Perception contains all six studio albums the Doors recorded before Morrison’s death, bolstered with the inevitable out-takes (a highlight of which is the demo prototype of “Celebration of the Lizard”) and partnered with DVDs of performance footage. You can retrace the band’s journey from the bold entrance of The Doors (their best album, if suffering slightly from over-exposure) through Strange Days (their darkest and most psychedelic album), onto Waiting For The Sun (their most confused and least satisfying), The Soft Parade (their funniest and most under-rated) and the alleged return-to-bluesy form of Morrison Hotel (their dreariest and most over-rated, while still containing plenty of gems) before winding up with LA Woman (their most accomplished and poignant). The latter’s title track, a freeway-rolling travelogue across Los Angeles with Morrison imagining their home city as a sad-eyed woman, is a last gasp of ragged glory that—and this is a rare example of the benefits of knowing your rock history—sounds all the more grand and moving because the singer wouldn’t be much longer for this world.
Morrison’s version of “the blues” owed as much to Frank Sinatra as Muddy Waters, and his sonorous majesty of tone and commanding cadences made him one of rock’s true originals as a vocalist. One measure of this eminence is how so many of the legion of Jim-itators are rock greats in their own right. Iggy Pop converted Morrison into the pure sexless monomania of punk rock, while Patti Smith adapted his persona to become the world’s first female rocker-as-shaman. Joy Division’s Ian Curtis translated the baritone-booming doomy side of The Doors into Goth, while Echo & The Bunnymen and Simple Minds conversely picked up on the music’s panoramic grandeur and wonderlust. And Jane’s Addiction’s Perry Farrell updated Morrison’s excess-as-the-road-to-the-palace-of-wisdom shtick.
And is there any wisdom to be found at the end of that highway, or along the way? This is a more pinched era than the Sixties, its sense of adventure and entitlement often seeming impossibly remote. In hindsight, the freedom-chasing can look more like irresponsibility, the lust for “experience” weirdly close to a sort of spiritual greed. Yet in an era when seventeen year olds are confronted by a resurgent Puritanism that seeks to roll back the gains of the Sixties, forces of anti-life looking to constrain the scope for pleasure and adventure, there’s a certain imperishable truth and urgency to Morrison’s warning that “no eternal reward will forgive us now for wasting the dawn”. In a strange way, he was a true American patriot, his spirit as large as the land itself.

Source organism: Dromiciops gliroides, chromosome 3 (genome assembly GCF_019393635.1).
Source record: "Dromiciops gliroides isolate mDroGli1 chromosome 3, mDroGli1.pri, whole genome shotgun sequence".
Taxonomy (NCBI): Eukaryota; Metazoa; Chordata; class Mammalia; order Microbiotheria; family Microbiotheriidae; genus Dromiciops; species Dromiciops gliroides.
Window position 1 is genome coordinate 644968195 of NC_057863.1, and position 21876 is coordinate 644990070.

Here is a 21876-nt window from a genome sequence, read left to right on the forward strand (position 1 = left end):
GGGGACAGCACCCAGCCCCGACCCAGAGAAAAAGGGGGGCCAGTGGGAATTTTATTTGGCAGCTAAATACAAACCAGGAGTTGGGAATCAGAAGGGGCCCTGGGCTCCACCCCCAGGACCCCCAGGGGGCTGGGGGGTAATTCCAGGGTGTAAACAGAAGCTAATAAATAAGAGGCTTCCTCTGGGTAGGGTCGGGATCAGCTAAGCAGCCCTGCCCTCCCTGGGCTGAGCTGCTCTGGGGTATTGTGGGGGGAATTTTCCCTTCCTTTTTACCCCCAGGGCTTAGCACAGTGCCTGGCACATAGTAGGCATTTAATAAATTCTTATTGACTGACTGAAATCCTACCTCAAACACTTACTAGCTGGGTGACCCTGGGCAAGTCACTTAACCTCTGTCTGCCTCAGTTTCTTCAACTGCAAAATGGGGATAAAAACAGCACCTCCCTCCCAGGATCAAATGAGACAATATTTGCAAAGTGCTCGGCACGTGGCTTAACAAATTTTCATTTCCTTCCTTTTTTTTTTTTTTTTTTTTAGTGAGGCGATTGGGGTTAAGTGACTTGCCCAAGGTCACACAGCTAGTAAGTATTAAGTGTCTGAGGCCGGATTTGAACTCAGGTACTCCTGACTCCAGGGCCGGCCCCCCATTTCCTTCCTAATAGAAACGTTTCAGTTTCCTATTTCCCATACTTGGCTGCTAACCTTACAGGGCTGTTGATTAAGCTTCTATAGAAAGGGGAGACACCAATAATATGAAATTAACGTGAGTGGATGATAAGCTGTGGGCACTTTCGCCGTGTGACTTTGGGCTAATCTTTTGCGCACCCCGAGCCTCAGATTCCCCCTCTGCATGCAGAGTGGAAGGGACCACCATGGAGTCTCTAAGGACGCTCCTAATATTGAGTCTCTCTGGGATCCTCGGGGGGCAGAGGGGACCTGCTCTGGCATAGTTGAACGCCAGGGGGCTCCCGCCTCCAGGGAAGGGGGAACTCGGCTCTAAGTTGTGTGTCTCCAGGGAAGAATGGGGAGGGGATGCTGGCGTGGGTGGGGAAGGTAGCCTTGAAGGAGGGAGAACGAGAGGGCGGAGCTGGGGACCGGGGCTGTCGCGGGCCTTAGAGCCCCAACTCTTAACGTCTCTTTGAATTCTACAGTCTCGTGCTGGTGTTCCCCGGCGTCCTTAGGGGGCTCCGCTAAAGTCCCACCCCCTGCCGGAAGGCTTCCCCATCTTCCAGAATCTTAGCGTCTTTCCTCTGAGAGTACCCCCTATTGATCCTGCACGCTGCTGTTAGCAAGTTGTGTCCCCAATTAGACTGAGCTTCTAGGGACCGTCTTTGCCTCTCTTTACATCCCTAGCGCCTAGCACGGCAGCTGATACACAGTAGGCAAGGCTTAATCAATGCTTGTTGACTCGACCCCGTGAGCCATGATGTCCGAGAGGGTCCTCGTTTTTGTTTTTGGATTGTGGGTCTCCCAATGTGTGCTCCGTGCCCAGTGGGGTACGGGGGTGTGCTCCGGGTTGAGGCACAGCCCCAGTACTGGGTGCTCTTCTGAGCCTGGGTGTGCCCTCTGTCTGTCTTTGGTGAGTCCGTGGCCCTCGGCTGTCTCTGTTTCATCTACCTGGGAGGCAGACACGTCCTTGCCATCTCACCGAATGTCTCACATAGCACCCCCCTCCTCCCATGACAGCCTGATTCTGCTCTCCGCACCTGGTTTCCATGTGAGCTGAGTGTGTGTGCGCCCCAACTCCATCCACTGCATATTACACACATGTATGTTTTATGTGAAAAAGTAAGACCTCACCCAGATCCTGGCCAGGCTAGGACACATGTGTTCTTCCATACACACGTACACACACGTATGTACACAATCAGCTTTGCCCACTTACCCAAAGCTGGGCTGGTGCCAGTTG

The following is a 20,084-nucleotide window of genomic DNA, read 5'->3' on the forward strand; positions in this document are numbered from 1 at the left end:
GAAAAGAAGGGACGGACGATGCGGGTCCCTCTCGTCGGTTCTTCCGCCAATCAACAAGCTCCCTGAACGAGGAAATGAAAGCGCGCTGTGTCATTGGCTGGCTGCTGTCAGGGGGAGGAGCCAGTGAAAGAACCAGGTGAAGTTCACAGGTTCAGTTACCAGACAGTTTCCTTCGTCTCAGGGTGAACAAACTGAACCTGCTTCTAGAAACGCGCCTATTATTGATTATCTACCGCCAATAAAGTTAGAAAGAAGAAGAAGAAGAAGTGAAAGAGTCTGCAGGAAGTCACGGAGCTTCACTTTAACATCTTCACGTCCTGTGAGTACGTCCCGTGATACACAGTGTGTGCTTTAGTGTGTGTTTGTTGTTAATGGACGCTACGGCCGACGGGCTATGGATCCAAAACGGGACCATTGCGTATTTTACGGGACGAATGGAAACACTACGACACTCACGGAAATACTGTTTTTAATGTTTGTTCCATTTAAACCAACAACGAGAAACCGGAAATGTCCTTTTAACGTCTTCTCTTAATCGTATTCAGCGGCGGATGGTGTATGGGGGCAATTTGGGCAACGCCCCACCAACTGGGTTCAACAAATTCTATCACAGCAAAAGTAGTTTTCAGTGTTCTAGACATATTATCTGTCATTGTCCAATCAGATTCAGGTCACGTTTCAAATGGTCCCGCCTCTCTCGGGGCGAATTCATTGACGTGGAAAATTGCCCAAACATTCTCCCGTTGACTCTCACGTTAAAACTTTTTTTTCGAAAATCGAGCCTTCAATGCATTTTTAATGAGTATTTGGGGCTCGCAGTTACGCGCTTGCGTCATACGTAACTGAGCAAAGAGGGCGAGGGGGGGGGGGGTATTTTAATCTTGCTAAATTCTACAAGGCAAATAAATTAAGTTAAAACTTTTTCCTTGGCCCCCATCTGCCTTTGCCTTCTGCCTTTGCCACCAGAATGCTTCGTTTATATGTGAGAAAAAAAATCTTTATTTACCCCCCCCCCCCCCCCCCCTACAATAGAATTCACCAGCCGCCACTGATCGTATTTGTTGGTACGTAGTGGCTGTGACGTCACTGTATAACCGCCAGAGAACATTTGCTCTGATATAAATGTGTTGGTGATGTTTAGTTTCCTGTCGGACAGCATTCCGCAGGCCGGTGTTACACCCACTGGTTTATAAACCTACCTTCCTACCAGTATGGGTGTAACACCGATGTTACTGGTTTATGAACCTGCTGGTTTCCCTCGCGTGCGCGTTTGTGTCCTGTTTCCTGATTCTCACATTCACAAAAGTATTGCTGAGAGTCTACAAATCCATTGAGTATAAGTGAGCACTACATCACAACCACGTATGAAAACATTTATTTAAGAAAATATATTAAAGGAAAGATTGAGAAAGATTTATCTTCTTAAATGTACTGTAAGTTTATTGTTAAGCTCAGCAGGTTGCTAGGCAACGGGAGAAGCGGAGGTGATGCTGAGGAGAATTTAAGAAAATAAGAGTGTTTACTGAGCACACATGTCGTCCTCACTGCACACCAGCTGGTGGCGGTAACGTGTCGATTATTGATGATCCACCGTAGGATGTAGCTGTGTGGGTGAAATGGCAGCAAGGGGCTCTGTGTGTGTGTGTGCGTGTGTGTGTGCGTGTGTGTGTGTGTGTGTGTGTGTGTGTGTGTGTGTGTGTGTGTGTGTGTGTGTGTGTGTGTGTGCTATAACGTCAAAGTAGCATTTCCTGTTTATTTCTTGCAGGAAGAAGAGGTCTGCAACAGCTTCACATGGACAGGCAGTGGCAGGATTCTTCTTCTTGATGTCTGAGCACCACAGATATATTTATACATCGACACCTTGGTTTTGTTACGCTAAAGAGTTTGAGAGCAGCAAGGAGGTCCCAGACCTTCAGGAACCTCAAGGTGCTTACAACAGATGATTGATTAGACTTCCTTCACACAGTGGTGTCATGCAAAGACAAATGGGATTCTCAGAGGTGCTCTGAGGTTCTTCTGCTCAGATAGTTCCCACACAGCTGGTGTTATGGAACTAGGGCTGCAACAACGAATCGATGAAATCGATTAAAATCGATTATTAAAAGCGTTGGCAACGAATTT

The belt that Jim Morrison made famous live with The Doors and in many of his photo shoots is called a “concho belt.” A traditional concho belt is unique to the Zuni and the Diné (Navajo), the Pueblo tribes from the Southwestern United States.
After doing a bit of research it looks like it was made by Cochiti pueblo silversmith J.H. Quintana, whose son Cippy Crazy Horse is a famous contemporary metal artist. Morrison bought his belt from dealers Wade and Irma Bailey of Albuquerque when they were visiting in California.
These belts are really expensive ($1,000 and up) for a real sterling silver version. You can get a knock-off for much cheaper. If anyone knows what happened to Jim’s actual belt send us the info.
Here's a photo of Jim Morrison performing with The Doors for the last time on December 12, 1970. It was at the show that keyboardist Ray Manzaek said, he felt Morrison "leave the stage" even though Morrison was still standing in front of the microphone. When his spirit returned, Morrison smashed a hole through the stage with his microphone stand ending the concert early.
Here's a photo of what The Warehouse looked like…
Before it was demolished in April of 1989, huge acts such as Fleetwood Mac, The Grateful Dead, Kiss, Pink Floyd, Rush, The Who, etc, all played shows at The Warehouse.
Here is a google street map of the location The Warehouse used to be at…